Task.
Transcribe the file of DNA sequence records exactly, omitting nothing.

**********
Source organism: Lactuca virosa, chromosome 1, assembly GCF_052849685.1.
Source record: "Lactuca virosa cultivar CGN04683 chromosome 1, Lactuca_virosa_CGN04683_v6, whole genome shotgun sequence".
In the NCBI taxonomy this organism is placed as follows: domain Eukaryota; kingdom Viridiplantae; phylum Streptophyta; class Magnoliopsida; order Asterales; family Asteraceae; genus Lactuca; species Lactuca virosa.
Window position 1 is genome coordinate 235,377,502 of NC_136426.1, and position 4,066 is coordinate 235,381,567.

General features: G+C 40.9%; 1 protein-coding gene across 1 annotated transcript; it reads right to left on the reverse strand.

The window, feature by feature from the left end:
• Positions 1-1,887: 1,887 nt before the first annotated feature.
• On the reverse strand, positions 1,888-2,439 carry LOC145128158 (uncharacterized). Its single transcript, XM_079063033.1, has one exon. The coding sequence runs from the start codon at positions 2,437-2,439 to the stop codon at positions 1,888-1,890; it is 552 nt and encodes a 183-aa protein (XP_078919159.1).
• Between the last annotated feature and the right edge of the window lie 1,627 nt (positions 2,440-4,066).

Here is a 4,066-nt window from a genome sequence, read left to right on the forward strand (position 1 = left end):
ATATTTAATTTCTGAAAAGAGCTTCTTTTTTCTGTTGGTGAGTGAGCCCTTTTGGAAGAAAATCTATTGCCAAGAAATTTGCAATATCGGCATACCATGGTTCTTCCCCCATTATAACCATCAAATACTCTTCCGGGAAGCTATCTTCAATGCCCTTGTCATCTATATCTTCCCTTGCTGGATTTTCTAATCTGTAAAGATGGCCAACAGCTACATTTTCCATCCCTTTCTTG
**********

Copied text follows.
Source organism: Lactuca virosa, chromosome 1, assembly GCF_052849685.1.
Source record: "Lactuca virosa cultivar CGN04683 chromosome 1, Lactuca_virosa_CGN04683_v6, whole genome shotgun sequence".
In the NCBI taxonomy this organism is placed as follows: domain Eukaryota; kingdom Viridiplantae; phylum Streptophyta; class Magnoliopsida; order Asterales; family Asteraceae; genus Lactuca; species Lactuca virosa.
Window position 1 is genome coordinate 235,377,502 of NC_136426.1, and position 4,066 is coordinate 235,381,567.

General features: G+C 40.9%; 1 protein-coding gene across 1 annotated transcript; it reads right to left on the reverse strand.

The window, feature by feature from the left end:
• Positions 1-1,887: 1,887 nt before the first annotated feature.
• On the reverse strand, positions 1,888-2,439 carry LOC145128158 (uncharacterized). Its single transcript, XM_079063033.1, has one exon. The coding sequence runs from the start codon at positions 2,437-2,439 to the stop codon at positions 1,888-1,890; it is 552 nt and encodes a 183-aa protein (XP_078919159.1).
• Between the last annotated feature and the right edge of the window lie 1,627 nt (positions 2,440-4,066).

Here is a 4,066-nt window from a genome sequence, read left to right on the forward strand (position 1 = left end):
ATATTTAATTTCTGAAAAGAGCTTCTTTTTTCTGTTGGTGAGTGAGCCCTTTTGGAAGAAAATCTATTGCCAAGAAATTTGCAATATCGGCATACCATGGTTCTTCCCCCATTATAACCATCAAATACTCTTCCGGGAAGCTATCTTCAATGCCCTTGTCATCTATATCTTCCCTTGCTGGATTTTCTAATCTGTAAAGATGGCCAACAGCTACATTTTCCATCCCTTTCTTG